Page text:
“What is the best part of Switzerland? Their flag is a huge plus.”, says Alexa when you ask, um, her I guess, to tell you a joke. Although it probably isn’t the punchiest of lines, it does make me smile in that special way that says ‘I see what you did there and it’s a bit simplistic, but witty’. And it got me thinking about the qualities and personality traits one needs to be a good humor producer. It turns out, there are two independent factors that predict our ability to come up with good jokes. Read on.

Photo by Patrick Tomasso on Unsplash

‘Crystalized intelligence’

If you always suspected that smarter people make better jokes, you can now rest assured – that is indeed the case. Multiple studies have independently observed that intelligence accounts for a quarter to a third of our ability to make good jokes. This doesn’t sound much but think of it this way – someone with good verbal skills can make thirty percent more people laugh or make them laugh thirty percent harder. I’d say that given the importance of humor for social attraction, mate selection, relationship satisfaction and well-being, that’s pretty good.

Now, we all know that intelligence is not a single entity – there are multiple types of it. According to the Cattell–Horn theory, for example, there’s crystalized and fluid intelligence (later expanded with visual one as well). Fluid intelligence relates to how well we deal with novel tasks and is usually linked to acquiring crystalized intelligence; the latter is a measure of our knowledge as indicated by vocabulary tests and general knowledge. So which of these two underpins our ability to make good jokes?

According to this article in Psychology of Aesthetics, Creativity, and the Arts, it is our crystalized intelligence that accounts for our humor production abilities. The authors asked participants to write punchlines to cartoons they we presented with and then asked 10 judges to rate the funniness of the lines. The relationship between fluid intelligence and funniness of the jokes was exactly three times weaker than that of crystalized intelligence and humor production abilities.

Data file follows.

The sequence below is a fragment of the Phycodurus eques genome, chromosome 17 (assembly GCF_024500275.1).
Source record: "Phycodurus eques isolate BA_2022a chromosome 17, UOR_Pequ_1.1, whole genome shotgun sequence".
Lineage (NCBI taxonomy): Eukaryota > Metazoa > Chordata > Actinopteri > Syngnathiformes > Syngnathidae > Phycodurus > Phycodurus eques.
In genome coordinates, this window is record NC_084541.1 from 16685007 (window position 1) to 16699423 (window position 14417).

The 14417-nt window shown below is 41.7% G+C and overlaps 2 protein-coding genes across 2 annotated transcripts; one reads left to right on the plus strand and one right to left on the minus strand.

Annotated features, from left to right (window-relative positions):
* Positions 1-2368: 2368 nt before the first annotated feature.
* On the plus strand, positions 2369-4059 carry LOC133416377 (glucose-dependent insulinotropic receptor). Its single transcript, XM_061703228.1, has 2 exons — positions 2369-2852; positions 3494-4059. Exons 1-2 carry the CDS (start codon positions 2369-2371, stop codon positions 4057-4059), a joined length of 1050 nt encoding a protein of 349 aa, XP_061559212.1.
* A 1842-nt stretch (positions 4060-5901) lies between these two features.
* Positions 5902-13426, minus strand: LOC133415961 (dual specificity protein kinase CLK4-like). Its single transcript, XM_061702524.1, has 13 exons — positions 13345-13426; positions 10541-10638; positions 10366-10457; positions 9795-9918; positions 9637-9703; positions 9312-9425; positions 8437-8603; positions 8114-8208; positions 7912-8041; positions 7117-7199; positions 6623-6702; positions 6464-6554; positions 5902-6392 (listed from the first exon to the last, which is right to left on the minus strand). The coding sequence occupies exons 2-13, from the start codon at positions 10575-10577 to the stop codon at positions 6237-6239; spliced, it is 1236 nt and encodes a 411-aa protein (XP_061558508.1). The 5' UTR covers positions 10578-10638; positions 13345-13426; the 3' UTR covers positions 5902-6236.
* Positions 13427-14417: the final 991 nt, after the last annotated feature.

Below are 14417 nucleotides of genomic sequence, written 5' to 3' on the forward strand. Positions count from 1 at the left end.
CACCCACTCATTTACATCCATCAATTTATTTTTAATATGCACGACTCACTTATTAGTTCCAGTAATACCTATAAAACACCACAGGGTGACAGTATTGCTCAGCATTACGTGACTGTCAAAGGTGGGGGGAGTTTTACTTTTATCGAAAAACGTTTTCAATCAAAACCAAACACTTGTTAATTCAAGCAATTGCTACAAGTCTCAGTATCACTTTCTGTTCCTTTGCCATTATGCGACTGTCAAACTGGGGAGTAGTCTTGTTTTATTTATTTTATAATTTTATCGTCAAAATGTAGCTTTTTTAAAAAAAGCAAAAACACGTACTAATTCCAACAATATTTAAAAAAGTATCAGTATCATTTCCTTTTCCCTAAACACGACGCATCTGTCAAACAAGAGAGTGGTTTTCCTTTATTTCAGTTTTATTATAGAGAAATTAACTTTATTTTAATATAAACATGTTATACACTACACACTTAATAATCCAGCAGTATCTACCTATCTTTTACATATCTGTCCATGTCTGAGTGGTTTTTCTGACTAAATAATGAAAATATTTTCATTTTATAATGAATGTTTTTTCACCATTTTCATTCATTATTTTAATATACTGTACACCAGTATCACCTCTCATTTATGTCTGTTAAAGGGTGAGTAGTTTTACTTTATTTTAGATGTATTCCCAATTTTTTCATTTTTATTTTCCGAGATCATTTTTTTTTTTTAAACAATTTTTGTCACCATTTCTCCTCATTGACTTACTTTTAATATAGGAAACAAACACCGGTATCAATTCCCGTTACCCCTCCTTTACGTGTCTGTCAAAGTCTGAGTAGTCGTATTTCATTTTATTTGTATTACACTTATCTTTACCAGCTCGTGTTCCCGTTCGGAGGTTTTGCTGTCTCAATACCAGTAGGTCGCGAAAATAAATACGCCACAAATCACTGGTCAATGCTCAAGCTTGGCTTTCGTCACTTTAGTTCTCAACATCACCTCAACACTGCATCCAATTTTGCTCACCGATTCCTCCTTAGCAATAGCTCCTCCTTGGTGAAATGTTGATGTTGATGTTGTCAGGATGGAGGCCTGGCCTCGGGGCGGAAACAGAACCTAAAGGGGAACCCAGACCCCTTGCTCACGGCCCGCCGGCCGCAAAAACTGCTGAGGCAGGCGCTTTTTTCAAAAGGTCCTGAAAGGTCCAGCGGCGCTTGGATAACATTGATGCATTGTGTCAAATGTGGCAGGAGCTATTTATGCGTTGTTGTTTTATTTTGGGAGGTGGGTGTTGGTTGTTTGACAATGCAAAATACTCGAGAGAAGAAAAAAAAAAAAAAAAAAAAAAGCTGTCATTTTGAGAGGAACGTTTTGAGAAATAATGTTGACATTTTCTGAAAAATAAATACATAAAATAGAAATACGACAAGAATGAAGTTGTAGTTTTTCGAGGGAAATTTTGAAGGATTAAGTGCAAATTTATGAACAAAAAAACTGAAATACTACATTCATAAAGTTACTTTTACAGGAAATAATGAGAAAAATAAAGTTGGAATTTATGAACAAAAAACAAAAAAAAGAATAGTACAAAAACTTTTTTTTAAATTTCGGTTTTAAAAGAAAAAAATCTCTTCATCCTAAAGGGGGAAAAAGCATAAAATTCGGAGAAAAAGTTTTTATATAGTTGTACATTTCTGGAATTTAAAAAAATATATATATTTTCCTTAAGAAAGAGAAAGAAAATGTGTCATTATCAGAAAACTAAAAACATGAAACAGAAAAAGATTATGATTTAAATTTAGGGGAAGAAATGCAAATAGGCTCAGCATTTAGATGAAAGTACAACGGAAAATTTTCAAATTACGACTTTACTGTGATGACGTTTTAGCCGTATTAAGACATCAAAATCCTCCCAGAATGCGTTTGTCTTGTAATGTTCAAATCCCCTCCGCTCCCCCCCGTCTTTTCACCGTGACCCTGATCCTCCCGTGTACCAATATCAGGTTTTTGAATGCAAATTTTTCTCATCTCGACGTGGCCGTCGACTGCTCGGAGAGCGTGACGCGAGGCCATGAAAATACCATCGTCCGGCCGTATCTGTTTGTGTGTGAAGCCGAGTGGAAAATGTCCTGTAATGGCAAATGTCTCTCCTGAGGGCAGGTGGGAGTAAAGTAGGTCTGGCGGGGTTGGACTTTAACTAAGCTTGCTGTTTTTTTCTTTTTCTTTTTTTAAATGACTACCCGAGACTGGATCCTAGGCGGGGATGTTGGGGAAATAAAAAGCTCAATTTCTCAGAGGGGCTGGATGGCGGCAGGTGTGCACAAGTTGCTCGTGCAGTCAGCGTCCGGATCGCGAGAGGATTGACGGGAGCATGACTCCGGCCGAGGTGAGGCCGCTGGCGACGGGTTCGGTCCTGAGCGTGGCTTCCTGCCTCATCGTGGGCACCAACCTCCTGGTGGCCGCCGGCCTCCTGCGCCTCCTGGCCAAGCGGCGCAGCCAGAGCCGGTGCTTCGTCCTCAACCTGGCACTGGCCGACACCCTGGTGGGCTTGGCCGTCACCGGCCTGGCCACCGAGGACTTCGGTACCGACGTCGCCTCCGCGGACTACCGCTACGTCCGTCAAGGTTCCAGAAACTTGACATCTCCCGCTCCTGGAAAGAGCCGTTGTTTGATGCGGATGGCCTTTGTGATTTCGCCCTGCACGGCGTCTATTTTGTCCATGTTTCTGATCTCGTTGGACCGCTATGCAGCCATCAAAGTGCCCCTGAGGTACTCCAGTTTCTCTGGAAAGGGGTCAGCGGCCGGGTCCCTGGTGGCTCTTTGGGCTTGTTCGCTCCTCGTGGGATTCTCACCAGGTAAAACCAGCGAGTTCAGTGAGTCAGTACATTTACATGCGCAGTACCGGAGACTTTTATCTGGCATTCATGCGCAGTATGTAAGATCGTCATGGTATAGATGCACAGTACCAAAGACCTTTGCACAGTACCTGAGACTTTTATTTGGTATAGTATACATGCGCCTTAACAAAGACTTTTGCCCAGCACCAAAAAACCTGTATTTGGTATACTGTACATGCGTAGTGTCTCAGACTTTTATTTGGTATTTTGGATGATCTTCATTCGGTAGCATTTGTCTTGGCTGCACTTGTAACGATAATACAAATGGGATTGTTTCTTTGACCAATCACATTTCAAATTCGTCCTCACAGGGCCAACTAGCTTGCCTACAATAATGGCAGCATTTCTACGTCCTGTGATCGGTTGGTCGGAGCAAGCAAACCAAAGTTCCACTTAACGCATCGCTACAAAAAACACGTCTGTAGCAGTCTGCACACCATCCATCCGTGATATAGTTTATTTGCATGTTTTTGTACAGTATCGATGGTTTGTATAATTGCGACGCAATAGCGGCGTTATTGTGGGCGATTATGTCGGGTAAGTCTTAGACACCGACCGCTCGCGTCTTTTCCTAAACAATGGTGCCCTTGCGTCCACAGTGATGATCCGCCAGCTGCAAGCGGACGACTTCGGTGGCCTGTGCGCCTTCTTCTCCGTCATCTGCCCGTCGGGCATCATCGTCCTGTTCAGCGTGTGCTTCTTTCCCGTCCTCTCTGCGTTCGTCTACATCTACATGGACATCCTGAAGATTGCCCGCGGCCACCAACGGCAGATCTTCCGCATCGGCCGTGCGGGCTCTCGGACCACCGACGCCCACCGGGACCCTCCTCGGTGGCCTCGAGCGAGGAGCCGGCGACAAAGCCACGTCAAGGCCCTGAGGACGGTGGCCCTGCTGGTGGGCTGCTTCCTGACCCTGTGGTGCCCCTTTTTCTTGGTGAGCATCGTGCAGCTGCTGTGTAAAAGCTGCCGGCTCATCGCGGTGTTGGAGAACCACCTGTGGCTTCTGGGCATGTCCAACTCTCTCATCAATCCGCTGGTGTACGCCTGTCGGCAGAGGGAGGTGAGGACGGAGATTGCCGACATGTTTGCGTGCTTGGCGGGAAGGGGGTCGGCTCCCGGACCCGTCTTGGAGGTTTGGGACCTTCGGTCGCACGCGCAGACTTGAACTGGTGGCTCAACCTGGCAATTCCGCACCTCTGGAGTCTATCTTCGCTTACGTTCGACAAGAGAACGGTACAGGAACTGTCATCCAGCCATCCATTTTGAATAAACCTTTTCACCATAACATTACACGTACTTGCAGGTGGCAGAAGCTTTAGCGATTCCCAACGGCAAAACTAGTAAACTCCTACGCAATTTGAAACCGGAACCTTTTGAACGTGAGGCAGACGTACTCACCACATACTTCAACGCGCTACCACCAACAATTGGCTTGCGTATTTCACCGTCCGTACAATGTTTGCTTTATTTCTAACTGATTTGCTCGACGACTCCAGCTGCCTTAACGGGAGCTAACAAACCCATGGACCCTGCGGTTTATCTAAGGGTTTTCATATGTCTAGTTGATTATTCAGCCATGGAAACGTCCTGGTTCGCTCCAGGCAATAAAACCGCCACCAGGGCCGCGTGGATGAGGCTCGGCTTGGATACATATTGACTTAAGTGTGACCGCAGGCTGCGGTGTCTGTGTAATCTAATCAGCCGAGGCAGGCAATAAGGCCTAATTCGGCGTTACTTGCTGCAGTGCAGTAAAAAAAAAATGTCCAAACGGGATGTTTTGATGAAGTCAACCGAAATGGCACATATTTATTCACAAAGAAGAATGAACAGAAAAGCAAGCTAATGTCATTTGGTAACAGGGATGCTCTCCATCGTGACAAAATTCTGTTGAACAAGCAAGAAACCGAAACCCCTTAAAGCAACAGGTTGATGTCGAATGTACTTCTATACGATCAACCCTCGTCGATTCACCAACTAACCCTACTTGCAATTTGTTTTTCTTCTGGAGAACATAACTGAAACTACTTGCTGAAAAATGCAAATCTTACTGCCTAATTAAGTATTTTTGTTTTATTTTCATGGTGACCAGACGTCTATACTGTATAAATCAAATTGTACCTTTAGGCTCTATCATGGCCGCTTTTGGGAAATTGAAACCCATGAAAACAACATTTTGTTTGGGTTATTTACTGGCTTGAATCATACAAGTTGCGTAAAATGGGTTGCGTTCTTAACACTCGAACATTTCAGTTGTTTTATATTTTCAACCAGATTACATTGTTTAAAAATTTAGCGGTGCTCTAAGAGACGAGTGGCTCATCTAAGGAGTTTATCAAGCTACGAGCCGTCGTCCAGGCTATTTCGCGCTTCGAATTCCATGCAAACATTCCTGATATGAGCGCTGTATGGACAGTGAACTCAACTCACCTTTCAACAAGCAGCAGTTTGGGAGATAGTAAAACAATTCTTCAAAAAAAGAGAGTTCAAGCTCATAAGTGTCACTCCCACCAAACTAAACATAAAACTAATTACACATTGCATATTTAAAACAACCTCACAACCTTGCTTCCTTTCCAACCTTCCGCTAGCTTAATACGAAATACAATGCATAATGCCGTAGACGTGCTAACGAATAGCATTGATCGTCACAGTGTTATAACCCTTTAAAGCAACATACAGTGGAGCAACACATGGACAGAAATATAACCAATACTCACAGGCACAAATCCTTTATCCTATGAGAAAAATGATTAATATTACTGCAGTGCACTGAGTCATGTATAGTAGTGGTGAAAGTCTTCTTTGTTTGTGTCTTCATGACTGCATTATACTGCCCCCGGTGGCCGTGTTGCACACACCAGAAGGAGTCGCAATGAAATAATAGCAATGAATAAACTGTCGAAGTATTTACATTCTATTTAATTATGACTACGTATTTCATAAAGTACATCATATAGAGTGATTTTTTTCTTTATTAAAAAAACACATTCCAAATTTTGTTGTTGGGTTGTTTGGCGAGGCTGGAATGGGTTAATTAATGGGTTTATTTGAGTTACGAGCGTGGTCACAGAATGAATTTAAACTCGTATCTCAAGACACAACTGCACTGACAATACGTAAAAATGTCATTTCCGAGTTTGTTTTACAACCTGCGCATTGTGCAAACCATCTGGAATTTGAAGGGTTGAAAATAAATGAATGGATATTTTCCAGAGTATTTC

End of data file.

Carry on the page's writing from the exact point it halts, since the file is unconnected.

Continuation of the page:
In a nutshell, it is our crystalized intelligence, i.e. what we know, (closely related to verbal intelligence) that makes us funny. However, there appears to be another factor independent of intelligence that determines the quality of our jokes.

https://psycnet.apa.org/fulltext/2016-28494-001.html

“Creativity is intelligence having fun.” Albert Einstein

We can hardly overstate the role of creativity in our lives. From arts to sports to business, our ability to “condense seemingly unrelated thoughts in odd ways to fulfill the useful purpose of entertainment” is both a source of great enjoyment and a factor for outstanding performance. Arguing that creativity gives our lives colour is probably a justifiable position.

Creativity it turns out, is also a key predictor of our ability to produce humor. In the study mentioned above, the authors also investigated what role divergent thinking plays in creating punchy lines. According to the study, a very similar one to intelligence, albeit just a bit weaker. This shouldn’t come as a surprise, as intelligence and creativity are themselves very closely related and often times a higher score on one of them also means a higher score on the other as well.

What is interesting, though, is that intelligence and creativity affect the quality of our jokes independently. This might seem like a minor, semantical difference but is not. For this means, on one hand, that to produce high quality jokes it is not sufficient to be smart – you also need to be creative; and vice versa – it’s not sufficient to be creative – you also need to be smart. On the other hand, probably comforting the more modest of us, one need not have it all to make a funny joke – as long as you are smart or creative, your jokes will still work. But let’s face it, you need at least one of these.

My best wishes for a great day ahead!

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